After spending the last 2 weeks in hospice care, George Breen died this week after discontinuing treatment for pancreatic cancer. Breen, 84, was diagnosed in July.
Breen was a member of the 1956 and 1960 U.S. Olympic teams, where he won 4 total medals. In 1956, he took silver as part of the American 800 free relay and bronze medals in both the 400 free and 1500 frees. 4 years later, in Rome, he repeated as the bronze medalist in the 1500 free.
In between, at the 1959 Pan American Games in Chicago, he won gold in the 400 free and silver in the 1500 free. In his career, he set 4 World Records. That includes a 9:15.7 in the 800 meter free that stood 14 months, twice breaking the World Record in the 1500 free in 1956, and as part of an American 800 free relay in 1960. Legendary Ohio State coach Mike Peppe called Breen’s 1500 free at the 1956 US AAU Indoor Championships “the single most brilliant effort in swimming since I’ve been coaching.”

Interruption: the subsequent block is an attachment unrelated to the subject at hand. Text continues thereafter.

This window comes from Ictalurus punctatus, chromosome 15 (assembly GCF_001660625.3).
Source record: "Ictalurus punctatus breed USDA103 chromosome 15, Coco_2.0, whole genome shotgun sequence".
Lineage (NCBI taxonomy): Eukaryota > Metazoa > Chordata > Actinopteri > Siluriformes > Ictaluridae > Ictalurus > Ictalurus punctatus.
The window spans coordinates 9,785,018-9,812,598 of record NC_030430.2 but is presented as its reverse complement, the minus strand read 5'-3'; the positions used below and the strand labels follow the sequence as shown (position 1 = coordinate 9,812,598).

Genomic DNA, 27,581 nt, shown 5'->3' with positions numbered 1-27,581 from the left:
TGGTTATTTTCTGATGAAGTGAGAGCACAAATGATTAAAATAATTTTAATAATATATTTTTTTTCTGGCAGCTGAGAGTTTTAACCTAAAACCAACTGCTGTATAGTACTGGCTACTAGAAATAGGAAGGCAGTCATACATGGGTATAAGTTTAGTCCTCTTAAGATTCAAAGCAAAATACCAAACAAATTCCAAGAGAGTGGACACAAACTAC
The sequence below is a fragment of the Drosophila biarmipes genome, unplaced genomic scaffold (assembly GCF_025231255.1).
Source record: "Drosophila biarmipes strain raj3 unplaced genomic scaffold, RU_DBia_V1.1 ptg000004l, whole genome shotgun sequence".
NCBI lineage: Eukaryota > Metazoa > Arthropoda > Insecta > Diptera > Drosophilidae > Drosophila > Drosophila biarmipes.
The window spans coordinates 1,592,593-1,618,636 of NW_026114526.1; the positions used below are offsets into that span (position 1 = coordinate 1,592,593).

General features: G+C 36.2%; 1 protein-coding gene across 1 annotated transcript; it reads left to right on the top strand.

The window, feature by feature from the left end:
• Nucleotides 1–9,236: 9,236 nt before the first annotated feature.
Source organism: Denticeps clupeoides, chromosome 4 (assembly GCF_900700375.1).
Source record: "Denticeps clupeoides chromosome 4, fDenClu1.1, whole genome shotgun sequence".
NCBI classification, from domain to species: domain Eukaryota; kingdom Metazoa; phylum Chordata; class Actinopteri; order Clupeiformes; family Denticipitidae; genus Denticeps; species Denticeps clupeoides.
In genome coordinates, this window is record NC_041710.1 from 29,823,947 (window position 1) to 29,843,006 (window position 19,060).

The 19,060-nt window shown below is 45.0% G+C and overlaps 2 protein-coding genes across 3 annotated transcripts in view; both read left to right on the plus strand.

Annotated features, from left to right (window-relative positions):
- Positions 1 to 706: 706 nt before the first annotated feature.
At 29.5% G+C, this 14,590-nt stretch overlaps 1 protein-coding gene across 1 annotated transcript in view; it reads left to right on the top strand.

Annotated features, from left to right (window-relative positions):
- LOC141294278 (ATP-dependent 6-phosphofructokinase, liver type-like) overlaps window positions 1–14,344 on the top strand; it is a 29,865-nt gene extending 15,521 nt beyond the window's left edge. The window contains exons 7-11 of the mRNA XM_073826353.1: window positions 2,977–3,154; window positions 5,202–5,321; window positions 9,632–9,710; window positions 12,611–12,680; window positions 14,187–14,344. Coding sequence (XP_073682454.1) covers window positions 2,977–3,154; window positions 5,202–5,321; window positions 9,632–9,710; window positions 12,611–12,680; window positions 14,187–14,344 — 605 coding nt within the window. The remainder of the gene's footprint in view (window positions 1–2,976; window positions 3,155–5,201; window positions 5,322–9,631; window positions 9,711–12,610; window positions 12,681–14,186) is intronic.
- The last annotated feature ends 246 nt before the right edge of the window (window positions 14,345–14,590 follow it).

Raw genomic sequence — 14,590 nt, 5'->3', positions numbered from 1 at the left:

Breen originally wanted to be a football player, but after missing the team tried swimming – not seriously beginning until college. In total, he won 22 US National Championships.
Breen also made his mark as a swim coach as the head coach of the Penn men’s swimming team from 1966 until 1982. He also coached with the Greater Philadelphia Aquatic Club (when it was the Gloucester County Institute of Technology team) and the Jersey Wahoos.
Breen is a member of a number of halls of fame, including the one at Cortland State University (1969), the Greater Buffalo Sports Hall of Fame, and the International Swimming Hall of Fame (1975). In 1997, he was named the winner of the USA Swimming Award, which the organization considers to be its highest honor. The award is given to the individual or organization with the most outstanding contribution to the sport of swimming.